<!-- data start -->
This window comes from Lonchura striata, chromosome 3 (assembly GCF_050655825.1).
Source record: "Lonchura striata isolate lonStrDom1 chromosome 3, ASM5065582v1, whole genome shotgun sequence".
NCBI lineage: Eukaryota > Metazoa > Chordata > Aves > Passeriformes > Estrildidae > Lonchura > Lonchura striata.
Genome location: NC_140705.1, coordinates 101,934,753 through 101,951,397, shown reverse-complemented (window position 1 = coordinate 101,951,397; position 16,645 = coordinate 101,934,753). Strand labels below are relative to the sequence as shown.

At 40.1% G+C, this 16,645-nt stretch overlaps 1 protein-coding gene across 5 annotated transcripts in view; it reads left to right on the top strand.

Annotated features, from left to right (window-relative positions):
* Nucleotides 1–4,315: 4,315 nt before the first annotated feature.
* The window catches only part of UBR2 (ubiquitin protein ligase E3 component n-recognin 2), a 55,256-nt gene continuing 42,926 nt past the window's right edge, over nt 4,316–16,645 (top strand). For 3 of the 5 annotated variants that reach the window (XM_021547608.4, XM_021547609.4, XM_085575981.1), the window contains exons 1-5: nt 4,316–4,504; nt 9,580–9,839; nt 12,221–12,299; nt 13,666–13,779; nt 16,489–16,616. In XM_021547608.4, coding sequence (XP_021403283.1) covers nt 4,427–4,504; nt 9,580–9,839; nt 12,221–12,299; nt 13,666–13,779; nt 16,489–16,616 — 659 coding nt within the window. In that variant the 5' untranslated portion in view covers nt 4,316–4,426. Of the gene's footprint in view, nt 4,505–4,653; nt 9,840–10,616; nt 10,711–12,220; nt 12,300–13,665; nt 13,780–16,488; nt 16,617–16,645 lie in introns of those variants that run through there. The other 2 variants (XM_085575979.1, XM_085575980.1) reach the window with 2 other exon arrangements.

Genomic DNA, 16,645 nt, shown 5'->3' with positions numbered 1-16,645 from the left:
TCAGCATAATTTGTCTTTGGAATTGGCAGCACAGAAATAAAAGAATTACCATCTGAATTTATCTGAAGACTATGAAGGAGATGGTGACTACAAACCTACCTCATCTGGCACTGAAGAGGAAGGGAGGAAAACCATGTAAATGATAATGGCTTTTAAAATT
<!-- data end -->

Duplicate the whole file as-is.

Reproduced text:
This window comes from Lonchura striata, chromosome 3 (assembly GCF_050655825.1).
Source record: "Lonchura striata isolate lonStrDom1 chromosome 3, ASM5065582v1, whole genome shotgun sequence".
NCBI lineage: Eukaryota > Metazoa > Chordata > Aves > Passeriformes > Estrildidae > Lonchura > Lonchura striata.
Genome location: NC_140705.1, coordinates 101,934,753 through 101,951,397, shown reverse-complemented (window position 1 = coordinate 101,951,397; position 16,645 = coordinate 101,934,753). Strand labels below are relative to the sequence as shown.

At 40.1% G+C, this 16,645-nt stretch overlaps 1 protein-coding gene across 5 annotated transcripts in view; it reads left to right on the top strand.

Annotated features, from left to right (window-relative positions):
* Nucleotides 1–4,315: 4,315 nt before the first annotated feature.
* The window catches only part of UBR2 (ubiquitin protein ligase E3 component n-recognin 2), a 55,256-nt gene continuing 42,926 nt past the window's right edge, over nt 4,316–16,645 (top strand). For 3 of the 5 annotated variants that reach the window (XM_021547608.4, XM_021547609.4, XM_085575981.1), the window contains exons 1-5: nt 4,316–4,504; nt 9,580–9,839; nt 12,221–12,299; nt 13,666–13,779; nt 16,489–16,616. In XM_021547608.4, coding sequence (XP_021403283.1) covers nt 4,427–4,504; nt 9,580–9,839; nt 12,221–12,299; nt 13,666–13,779; nt 16,489–16,616 — 659 coding nt within the window. In that variant the 5' untranslated portion in view covers nt 4,316–4,426. Of the gene's footprint in view, nt 4,505–4,653; nt 9,840–10,616; nt 10,711–12,220; nt 12,300–13,665; nt 13,780–16,488; nt 16,617–16,645 lie in introns of those variants that run through there. The other 2 variants (XM_085575979.1, XM_085575980.1) reach the window with 2 other exon arrangements.

Genomic DNA, 16,645 nt, shown 5'->3' with positions numbered 1-16,645 from the left:
TCAGCATAATTTGTCTTTGGAATTGGCAGCACAGAAATAAAAGAATTACCATCTGAATTTATCTGAAGACTATGAAGGAGATGGTGACTACAAACCTACCTCATCTGGCACTGAAGAGGAAGGGAGGAAAACCATGTAAATGATAATGGCTTTTAAAATT